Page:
Thursday, November 23, 2000
HEALTHY. SOMEDAY WEALTHY? FOODFIT OFFERS A DIFFERENT DIET AND TAKES ON A STRATEGIC CHALLENGE
WASHINGTON POST STAFF WRITER
Ellen Haas wants you to have a healthy Thanksgiving dinner. A simple roast turkey, as tradition demands, would stand at the center. On the side, maybe instead of the gloppy green-bean casserole, you could have some celeriac, rutabaga and pear puree or a ragout of chanterelles, chestnuts and cipollini onions with thyme.
Haas is chief executive of Foodfit.com, a Washington-based Web site dedicated to healthy eating. Her company which is allied with some of the biggest names in the culinary arts illustrates the business challenge facing many dot-coms that traffic in information and other Web content.
Sensing that advertising and other direct revenues from the Foodfit site will not be enough to sustain its expensive-to-produce recipes and tools for dietary analysis, the company is also seeking to license its content to others' Web operations, particularly sites operated by supermarket chains. This mirrors a strategy adopted by many other Internet content companies.
But Foodfit's Thanksgiving menu, recipes for which are currently on the site, illustrates the challenges inherent in the approach. As targeted sites rush to license their content to massive conglomerates, will their highly focused and specialized information appeal to the masses?
Haas was a senior official of the Department of Agriculture until 1997, overseeing nutrition and consumer affairs for the agency. She oversaw initiatives like establishing nutritional rules for school lunches and reworking the agency's dietary guidelines into today's ubiquitous "food pyramid."
In 1999, she applied her devotion to food that is both healthy and tasty to start Foodfit, which lets users answer a questionnaire that analyzes their eating habits and suggests recipes that might make their diets healthier.
To prepare and edit those recipes, she hired Bonnie Moore as culinary director and executive chef. Among other posts, Moore had been sous-chef at the Inn at Little Washington in Washington, Va., widely considered one of the best restaurants in the country.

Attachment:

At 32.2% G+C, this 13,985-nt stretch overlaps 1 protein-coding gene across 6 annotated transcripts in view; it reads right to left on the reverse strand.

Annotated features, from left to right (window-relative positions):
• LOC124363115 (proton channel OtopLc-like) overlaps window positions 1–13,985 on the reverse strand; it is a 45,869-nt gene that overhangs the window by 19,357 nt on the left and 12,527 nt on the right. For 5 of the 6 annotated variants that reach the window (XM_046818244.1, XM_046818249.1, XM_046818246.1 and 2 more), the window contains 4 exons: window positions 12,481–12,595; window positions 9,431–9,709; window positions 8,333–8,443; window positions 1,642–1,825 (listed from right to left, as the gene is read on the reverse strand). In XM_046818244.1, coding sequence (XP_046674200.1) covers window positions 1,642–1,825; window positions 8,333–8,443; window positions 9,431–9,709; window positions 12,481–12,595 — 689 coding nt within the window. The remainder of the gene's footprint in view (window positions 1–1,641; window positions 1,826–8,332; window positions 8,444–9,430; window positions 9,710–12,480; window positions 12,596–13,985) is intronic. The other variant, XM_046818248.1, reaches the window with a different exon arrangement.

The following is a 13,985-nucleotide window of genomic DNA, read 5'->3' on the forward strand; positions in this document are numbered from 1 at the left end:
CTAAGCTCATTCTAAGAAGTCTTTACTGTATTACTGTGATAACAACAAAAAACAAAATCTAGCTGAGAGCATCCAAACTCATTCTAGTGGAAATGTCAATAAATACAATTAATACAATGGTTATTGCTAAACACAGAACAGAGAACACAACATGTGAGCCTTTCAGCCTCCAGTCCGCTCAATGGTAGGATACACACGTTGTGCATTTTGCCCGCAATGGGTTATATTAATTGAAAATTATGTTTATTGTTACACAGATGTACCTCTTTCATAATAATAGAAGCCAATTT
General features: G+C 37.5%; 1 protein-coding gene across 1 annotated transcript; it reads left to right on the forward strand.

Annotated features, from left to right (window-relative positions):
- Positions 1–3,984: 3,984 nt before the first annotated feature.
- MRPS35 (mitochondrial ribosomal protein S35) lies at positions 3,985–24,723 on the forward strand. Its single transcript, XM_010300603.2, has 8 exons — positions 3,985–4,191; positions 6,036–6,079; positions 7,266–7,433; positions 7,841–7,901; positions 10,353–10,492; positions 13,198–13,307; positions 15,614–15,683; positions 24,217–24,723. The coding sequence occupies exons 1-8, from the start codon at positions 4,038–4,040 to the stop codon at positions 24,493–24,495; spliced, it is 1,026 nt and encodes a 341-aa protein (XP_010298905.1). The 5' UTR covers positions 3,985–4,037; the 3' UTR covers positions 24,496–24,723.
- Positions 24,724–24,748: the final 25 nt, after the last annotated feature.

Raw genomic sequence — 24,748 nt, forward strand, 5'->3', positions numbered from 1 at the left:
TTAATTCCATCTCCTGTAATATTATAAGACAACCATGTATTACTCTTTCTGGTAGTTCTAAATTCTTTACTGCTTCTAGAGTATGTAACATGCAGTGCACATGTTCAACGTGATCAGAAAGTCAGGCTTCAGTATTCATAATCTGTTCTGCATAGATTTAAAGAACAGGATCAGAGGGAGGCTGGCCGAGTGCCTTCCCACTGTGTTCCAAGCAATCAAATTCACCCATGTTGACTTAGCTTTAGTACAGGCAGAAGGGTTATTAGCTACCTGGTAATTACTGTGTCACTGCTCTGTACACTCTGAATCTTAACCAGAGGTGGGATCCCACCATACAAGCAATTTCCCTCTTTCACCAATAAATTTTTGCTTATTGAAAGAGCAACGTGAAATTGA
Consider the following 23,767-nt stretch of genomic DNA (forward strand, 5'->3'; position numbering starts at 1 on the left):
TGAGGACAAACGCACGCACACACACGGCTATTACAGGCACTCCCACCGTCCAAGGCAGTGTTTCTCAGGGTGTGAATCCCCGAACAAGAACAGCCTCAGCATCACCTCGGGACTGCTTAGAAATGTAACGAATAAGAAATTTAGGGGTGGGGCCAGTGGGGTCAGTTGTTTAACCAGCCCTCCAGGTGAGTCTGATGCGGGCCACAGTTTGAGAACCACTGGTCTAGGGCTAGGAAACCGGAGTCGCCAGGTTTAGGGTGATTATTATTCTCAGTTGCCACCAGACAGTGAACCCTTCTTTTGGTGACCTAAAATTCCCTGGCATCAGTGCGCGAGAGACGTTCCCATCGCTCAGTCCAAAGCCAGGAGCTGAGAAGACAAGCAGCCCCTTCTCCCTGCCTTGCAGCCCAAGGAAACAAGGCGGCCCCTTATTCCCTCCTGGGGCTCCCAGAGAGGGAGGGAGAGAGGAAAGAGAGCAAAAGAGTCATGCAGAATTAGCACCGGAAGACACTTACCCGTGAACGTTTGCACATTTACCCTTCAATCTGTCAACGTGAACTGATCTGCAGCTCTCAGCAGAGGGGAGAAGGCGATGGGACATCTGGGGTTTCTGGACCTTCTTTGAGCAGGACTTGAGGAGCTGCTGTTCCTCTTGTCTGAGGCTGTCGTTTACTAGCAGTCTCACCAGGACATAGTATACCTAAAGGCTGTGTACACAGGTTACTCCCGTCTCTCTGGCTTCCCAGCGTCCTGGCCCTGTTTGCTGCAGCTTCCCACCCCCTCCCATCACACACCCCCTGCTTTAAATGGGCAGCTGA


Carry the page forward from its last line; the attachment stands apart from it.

Indeed, Haas has assembled many top chefs locally and nationally to serve on Foodfit's advisory board, among them Mary Sue Milliken, chef of the Border Grill in Santa Monica, Calif., who appears on cable-TVfood shows; icon Alice Waters of Chez Panisse in Berkeley, Calif.; and Patrick O'Connell of the Inn at Little Washington.
Foodfit stresses organic foods, seasonal ingredients and minimal fats. "We're providing a simple, credible way for people to get the kind of information that can improve their everyday lives," said Haas.
And Moore, who edits around 25 recipes a month some she generates and some from other chefs says she goes to some length to make the dishes simple enough for the home cook. Each is tested in a home kitchen. Moore said Foodfit often simplifies the chefs' preparation techniques and avoids hard-to-find ingredients.
Foodfit's business challenge is to sell those recipes and other content to major grocery chains and food manufacturers. As Haas sees it, such companies want a rich Internet presence of their own, but don't have the money or expertise to develop content in-house. Foodfit also aims to earn revenue from advertising, marketing partnerships and sponsorships.
"Licensing alone has not proven to be sufficient as a revenue source for most companies, like advertising. But when you start putting all those things together, you start to get a business that works," said Robert Hertzberg, an Internet content analyst at Jupiter Research.
Foodfit has not yet licensed its content to corporate clients, but Haas said she is in serious negotiations with two large companies she wouldn't identify.
She argues that supermarket chains and food producers are anxious to encourage sales of organic and seasonal produce, which generally earn higher profit margins than other food products.
"They're all looking for additional marketing tools," Haas said. "We can be it."